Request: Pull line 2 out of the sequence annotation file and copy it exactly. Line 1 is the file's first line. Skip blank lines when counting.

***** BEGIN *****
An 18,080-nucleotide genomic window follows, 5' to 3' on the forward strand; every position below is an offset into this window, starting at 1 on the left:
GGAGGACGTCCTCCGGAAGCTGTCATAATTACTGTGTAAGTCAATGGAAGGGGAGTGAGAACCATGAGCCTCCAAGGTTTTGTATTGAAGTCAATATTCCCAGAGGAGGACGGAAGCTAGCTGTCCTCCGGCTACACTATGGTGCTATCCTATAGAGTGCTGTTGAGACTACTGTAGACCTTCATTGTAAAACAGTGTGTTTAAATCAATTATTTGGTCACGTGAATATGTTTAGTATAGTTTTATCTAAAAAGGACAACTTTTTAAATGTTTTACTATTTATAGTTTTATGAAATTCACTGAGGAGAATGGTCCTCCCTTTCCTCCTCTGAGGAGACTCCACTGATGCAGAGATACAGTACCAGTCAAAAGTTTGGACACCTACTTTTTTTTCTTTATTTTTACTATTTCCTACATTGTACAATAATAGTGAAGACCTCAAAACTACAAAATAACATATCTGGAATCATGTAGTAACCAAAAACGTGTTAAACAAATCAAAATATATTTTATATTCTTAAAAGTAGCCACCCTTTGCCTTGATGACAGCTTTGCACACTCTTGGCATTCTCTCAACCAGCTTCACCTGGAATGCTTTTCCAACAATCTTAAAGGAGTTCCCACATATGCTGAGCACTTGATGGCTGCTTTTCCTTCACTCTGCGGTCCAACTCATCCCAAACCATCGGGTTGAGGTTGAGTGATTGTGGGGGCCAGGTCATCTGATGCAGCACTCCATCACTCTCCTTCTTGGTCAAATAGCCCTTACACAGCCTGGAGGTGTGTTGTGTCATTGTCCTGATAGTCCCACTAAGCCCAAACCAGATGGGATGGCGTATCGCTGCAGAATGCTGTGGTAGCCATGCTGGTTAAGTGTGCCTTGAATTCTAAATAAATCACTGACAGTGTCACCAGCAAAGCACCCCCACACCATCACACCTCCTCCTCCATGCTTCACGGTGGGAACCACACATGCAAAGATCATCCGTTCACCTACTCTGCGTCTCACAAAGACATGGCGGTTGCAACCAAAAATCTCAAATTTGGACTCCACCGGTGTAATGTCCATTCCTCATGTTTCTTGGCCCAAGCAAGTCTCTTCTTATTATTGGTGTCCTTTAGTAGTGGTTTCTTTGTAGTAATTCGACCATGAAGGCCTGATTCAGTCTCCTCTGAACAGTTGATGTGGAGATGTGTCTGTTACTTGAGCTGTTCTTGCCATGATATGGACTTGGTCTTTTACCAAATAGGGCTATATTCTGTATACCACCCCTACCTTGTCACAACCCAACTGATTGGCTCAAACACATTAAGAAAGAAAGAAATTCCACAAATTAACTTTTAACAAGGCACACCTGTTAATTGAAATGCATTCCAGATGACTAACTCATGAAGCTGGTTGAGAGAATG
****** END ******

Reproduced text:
GGAGGACGTCCTCCGGAAGCTGTCATAATTACTGTGTAAGTCAATGGAAGGGGAGTGAGAACCATGAGCCTCCAAGGTTTTGTATTGAAGTCAATATTCCCAGAGGAGGACGGAAGCTAGCTGTCCTCCGGCTACACTATGGTGCTATCCTATAGAGTGCTGTTGAGACTACTGTAGACCTTCATTGTAAAACAGTGTGTTTAAATCAATTATTTGGTCACGTGAATATGTTTAGTATAGTTTTATCTAAAAAGGACAACTTTTTAAATGTTTTACTATTTATAGTTTTATGAAATTCACTGAGGAGAATGGTCCTCCCTTTCCTCCTCTGAGGAGACTCCACTGATGCAGAGATACAGTACCAGTCAAAAGTTTGGACACCTACTTTTTTTTCTTTATTTTTACTATTTCCTACATTGTACAATAATAGTGAAGACCTCAAAACTACAAAATAACATATCTGGAATCATGTAGTAACCAAAAACGTGTTAAACAAATCAAAATATATTTTATATTCTTAAAAGTAGCCACCCTTTGCCTTGATGACAGCTTTGCACACTCTTGGCATTCTCTCAACCAGCTTCACCTGGAATGCTTTTCCAACAATCTTAAAGGAGTTCCCACATATGCTGAGCACTTGATGGCTGCTTTTCCTTCACTCTGCGGTCCAACTCATCCCAAACCATCGGGTTGAGGTTGAGTGATTGTGGGGGCCAGGTCATCTGATGCAGCACTCCATCACTCTCCTTCTTGGTCAAATAGCCCTTACACAGCCTGGAGGTGTGTTGTGTCATTGTCCTGATAGTCCCACTAAGCCCAAACCAGATGGGATGGCGTATCGCTGCAGAATGCTGTGGTAGCCATGCTGGTTAAGTGTGCCTTGAATTCTAAATAAATCACTGACAGTGTCACCAGCAAAGCACCCCCACACCATCACACCTCCTCCTCCATGCTTCACGGTGGGAACCACACATGCAAAGATCATCCGTTCACCTACTCTGCGTCTCACAAAGACATGGCGGTTGCAACCAAAAATCTCAAATTTGGACTCCACCGGTGTAATGTCCATTCCTCATGTTTCTTGGCCCAAGCAAGTCTCTTCTTATTATTGGTGTCCTTTAGTAGTGGTTTCTTTGTAGTAATTCGACCATGAAGGCCTGATTCAGTCTCCTCTGAACAGTTGATGTGGAGATGTGTCTGTTACTTGAGCTGTTCTTGCCATGATATGGACTTGGTCTTTTACCAAATAGGGCTATATTCTGTATACCACCCCTACCTTGTCACAACCCAACTGATTGGCTCAAACACATTAAGAAAGAAAGAAATTCCACAAATTAACTTTTAACAAGGCACACCTGTTAATTGAAATGCATTCCAGATGACTAACTCATGAAGCTGGTTGAGAGAATG